L to R: Jeroen Bekaert, Ivan Dimov and Nate Fernhoff, Orca Bio (Orca)

Months af­ter achiev­ing uni­corn sta­tus, Or­ca steers in­to the fast lane with an RMAT des­ig­na­tion for cell ther­a­py can­di­date

A few months af­ter its last big catch — a $192 mil­lion Se­ries D and rare uni­corn sta­tus — Or­ca Bio has reeled in the FDA’s re­gen­er­a­tive med­i­cine ad­vanced ther­a­py (RMAT) des­ig­na­tion for its ex­per­i­men­tal cell ther­a­py to treat blood stem cell trans­plant pa­tients.

Or­ca, one of this year’s End­points 11 star­tups, was found­ed by three en­tre­pre­neurs who were in­trigued by Irv Weiss­man’s cell pu­rifi­ca­tion work while study­ing at Stan­ford. No­var­tis — then San­doz — had pur­chased Weiss­man’s spin­out SyS­temix in the ’90s, then scrapped it due to prac­ti­cal chal­lenges. But Jeroen Bekaert, Ivan Di­mov and Nate Fern­hoff saw po­ten­tial there.

Now, the biotech has RMAT and or­phan drug des­ig­na­tion to steer its cell ther­a­py can­di­date Or­ca-T through the clin­ic. RMAT des­ig­na­tion comes with the ben­e­fits of both fast track and break­through ther­a­py des­ig­na­tions. Or­ca-T en­tered a Phase I/II tri­al in pa­tients un­der­go­ing stem cell trans­plants for var­i­ous blood can­cers last No­vem­ber, ac­cord­ing to an NIH fil­ing. The biotech ex­pects to read out da­ta from that tri­al this De­cem­ber at the an­nu­al Amer­i­can So­ci­ety of Hema­tol­ogy meet­ing.

“The RMAT and ODD for Or­ca-T is up­lift­ing news for pa­tients with var­i­ous blood can­cers in­clud­ing acute myeloid leukemia, acute lym­phoid leukemia, myelodys­plas­tic syn­drome and myelofi­bro­sis,” Di­mov said in a state­ment.

While a hematopoi­et­ic stem cell trans­plant is the best op­tion for some pa­tients with blood can­cer, the pro­ce­dure can lead to dan­ger­ous com­pli­ca­tions, such as graft-ver­sus-host dis­ease, in which im­mune cells from the donor at­tack the pa­tient’s healthy cells. Or­ca-T is de­signed to re­pro­gram the dis­eased blood sys­tem, by match­ing “a spe­cif­ic com­po­si­tion of stem and im­mune cells to the im­muno­log­i­cal needs of a pa­tient.”

Or­ca’s re­cent Se­ries D brought its to­tal raise to about $300 mil­lion, and came in as the com­pa­ny’s val­u­a­tion sur­passed $1 bil­lion. Plus, the biotech touts Weiss­man, for­mer No­var­tis CEO Joe Jimenez, and Lyell head and for­mer NCI chief Rick Klaus­ner as its ad­vi­sors.

Di­mov spoke with End­points News last month about the in­spi­ra­tion be­hind the biotech’s 2016 launch:

It al­most seems un­eth­i­cal from a hu­man per­spec­tive be­cause some of the ini­tial re­sults sug­gest high­ly cu­ra­tive ef­fects and the whole thing was shut down for over a decade be­cause of some of these chal­lenges of prac­ti­cal­ly im­ple­ment­ing these things and de­ploy­ing them. So that was sort of the key dri­ver for us to get start­ed. And we al­ways knew we want­ed to ful­fill that dream all the way through and not re­al­ly stop at a cer­tain stage and leave it for some­one else.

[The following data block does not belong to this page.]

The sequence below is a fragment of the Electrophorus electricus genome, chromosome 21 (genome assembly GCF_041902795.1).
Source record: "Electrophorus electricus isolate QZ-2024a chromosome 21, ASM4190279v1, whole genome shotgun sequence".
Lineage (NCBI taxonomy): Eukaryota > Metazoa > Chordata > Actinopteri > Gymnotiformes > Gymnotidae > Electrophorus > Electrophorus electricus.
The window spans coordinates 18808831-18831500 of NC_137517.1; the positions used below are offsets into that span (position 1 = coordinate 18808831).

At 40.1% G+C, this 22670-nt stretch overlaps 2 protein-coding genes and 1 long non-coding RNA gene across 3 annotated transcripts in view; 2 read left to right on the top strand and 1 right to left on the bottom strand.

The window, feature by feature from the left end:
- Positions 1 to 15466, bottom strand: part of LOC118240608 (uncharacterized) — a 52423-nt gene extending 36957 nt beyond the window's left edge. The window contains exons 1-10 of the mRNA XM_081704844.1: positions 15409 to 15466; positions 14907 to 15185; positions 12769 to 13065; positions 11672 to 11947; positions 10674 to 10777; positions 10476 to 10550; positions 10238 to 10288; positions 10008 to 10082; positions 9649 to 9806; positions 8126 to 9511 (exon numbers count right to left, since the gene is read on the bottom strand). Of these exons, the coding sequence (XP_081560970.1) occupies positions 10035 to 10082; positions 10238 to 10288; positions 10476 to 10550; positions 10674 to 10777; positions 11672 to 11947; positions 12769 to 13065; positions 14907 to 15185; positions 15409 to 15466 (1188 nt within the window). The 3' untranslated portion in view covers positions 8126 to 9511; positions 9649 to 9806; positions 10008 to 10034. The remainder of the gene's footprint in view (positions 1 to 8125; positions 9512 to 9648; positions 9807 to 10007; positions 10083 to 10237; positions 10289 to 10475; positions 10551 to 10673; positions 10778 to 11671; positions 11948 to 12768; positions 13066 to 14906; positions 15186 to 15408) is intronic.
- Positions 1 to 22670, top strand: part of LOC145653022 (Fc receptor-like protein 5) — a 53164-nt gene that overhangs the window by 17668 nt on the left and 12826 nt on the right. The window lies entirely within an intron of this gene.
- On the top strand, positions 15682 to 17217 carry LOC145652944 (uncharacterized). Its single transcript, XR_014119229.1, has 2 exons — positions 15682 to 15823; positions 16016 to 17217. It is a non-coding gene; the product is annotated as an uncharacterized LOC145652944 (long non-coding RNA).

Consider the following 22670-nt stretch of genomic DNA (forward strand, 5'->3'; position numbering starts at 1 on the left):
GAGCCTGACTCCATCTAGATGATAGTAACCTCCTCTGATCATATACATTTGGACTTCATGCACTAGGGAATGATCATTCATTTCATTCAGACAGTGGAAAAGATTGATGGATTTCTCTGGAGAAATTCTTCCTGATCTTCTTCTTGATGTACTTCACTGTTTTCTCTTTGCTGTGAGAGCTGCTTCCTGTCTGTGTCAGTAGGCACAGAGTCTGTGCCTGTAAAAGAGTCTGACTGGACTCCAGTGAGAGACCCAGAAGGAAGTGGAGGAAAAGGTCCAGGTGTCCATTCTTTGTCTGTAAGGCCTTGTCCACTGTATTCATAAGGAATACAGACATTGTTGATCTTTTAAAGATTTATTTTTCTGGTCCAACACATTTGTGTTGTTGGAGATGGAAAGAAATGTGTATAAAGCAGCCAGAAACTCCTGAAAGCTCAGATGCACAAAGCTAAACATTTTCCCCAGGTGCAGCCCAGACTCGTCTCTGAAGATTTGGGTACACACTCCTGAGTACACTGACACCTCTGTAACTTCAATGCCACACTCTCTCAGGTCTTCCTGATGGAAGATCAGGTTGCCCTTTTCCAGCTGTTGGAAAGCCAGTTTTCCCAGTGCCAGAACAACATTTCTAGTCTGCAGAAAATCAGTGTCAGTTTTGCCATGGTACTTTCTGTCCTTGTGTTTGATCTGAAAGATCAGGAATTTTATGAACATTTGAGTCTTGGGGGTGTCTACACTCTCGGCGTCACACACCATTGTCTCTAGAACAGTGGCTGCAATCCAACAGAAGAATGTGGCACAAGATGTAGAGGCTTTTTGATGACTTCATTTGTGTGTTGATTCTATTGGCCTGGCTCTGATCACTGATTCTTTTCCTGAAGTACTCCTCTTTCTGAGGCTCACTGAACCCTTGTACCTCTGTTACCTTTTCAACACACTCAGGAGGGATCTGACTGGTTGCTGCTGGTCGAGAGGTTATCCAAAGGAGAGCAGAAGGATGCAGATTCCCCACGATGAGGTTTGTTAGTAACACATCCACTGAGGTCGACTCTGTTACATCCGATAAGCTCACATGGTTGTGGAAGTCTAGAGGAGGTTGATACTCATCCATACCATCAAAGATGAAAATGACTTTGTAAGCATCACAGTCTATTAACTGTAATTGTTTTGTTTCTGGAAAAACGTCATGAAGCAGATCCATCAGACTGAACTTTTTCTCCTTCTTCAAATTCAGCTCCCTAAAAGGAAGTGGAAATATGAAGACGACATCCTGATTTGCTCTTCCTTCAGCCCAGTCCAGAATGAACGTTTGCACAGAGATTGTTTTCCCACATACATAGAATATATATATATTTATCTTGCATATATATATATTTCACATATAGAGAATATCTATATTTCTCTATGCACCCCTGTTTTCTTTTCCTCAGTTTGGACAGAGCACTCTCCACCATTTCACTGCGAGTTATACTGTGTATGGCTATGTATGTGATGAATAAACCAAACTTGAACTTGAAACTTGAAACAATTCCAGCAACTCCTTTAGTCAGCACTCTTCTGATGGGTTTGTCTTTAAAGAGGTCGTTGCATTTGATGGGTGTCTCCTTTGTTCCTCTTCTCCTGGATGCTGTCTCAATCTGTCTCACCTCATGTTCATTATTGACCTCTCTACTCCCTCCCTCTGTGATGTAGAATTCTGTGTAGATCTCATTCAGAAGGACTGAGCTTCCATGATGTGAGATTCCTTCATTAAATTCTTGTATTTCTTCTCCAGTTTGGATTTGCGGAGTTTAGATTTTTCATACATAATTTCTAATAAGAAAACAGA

Health­care Dis­par­i­ties and Sick­le Cell Dis­ease

In the complicated U.S. healthcare system, navigating a serious illness such as cancer or heart disease can be remarkably challenging for patients and caregivers. When that illness is classified as a rare disease, those challenges can become even more acute. And when that rare disease occurs in a population that experiences health disparities, such as people with sickle cell disease (SCD) who are primarily Black and Latino, challenges can become almost insurmountable.

Jacob Van Naarden (Eli Lilly)

Ex­clu­sives: Eli Lil­ly out to crash the megablock­buster PD-(L)1 par­ty with 'dis­rup­tive' pric­ing; re­veals can­cer biotech buy­out

It’s taken 7 years, but Eli Lilly is promising to finally start hammering the small and affluent PD-(L)1 club with a “disruptive” pricing strategy for their checkpoint therapy allied with China’s Innovent.

Lilly in-licensed global rights to sintilimab a year ago, building on the China alliance they have with Innovent. That cost the pharma giant $200 million in cash upfront, which they plan to capitalize on now with a long-awaited plan to bust up the high-price market in lung cancer and other cancers that have created a market worth tens of billions of dollars.

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David Meek, new Mirati CEO (Marlene Awaad/Bloomberg via Getty Images)

Fresh off Fer­Gene's melt­down, David Meek takes over at Mi­rati with lead KRAS drug rac­ing to an ap­proval